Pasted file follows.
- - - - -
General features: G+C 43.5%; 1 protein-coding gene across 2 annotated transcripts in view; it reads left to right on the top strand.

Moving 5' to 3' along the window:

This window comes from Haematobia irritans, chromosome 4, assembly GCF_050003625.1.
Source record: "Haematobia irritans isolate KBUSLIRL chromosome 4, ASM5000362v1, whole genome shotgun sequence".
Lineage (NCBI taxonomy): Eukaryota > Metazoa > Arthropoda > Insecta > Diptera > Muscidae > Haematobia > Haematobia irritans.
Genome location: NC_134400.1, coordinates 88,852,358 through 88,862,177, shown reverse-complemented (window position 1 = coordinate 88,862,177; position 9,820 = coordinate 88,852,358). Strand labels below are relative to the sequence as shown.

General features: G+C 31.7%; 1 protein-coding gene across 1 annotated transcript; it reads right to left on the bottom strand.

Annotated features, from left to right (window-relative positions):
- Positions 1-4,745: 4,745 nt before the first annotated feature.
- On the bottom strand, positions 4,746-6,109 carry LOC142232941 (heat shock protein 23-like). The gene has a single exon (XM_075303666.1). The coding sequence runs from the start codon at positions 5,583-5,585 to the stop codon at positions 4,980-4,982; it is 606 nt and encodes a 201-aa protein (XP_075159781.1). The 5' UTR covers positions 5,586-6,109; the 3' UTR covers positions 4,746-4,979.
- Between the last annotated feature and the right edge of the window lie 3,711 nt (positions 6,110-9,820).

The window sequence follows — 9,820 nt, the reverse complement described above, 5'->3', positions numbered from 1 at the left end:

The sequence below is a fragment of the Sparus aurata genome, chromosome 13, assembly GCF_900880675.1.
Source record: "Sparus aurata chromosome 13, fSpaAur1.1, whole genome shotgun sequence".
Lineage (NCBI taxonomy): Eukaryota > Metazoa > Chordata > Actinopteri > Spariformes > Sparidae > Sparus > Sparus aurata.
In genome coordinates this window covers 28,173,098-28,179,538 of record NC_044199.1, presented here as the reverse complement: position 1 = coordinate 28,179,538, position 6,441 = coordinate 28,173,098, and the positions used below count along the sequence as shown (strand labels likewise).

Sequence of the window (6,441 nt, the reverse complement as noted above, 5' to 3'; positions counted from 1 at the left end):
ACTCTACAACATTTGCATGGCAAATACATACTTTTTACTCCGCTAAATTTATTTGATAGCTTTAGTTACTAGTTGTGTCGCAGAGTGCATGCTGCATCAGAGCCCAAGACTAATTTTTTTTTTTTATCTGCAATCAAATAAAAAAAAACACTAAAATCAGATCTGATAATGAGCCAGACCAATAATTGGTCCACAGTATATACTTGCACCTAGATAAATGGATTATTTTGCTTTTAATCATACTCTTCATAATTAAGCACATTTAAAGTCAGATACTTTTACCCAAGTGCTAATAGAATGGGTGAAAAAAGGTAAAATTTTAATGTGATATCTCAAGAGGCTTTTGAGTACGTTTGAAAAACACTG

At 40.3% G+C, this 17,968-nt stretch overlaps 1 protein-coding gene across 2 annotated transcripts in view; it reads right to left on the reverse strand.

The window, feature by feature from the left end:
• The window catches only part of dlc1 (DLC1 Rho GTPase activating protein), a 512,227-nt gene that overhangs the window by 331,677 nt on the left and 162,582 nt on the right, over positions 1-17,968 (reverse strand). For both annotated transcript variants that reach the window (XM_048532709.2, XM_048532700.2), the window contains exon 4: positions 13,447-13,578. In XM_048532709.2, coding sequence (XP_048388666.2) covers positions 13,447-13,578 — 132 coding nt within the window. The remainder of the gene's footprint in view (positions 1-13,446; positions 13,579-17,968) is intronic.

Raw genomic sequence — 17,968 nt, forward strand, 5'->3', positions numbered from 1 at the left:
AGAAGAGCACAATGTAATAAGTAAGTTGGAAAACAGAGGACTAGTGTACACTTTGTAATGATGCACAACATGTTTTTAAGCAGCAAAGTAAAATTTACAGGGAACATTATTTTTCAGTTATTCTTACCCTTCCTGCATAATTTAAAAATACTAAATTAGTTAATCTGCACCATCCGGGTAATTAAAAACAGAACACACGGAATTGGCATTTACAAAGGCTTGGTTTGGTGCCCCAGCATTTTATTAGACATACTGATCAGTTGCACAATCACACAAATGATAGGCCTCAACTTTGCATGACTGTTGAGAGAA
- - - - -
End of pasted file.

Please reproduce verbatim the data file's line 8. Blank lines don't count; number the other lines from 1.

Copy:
Annotated features, from left to right (window-relative positions):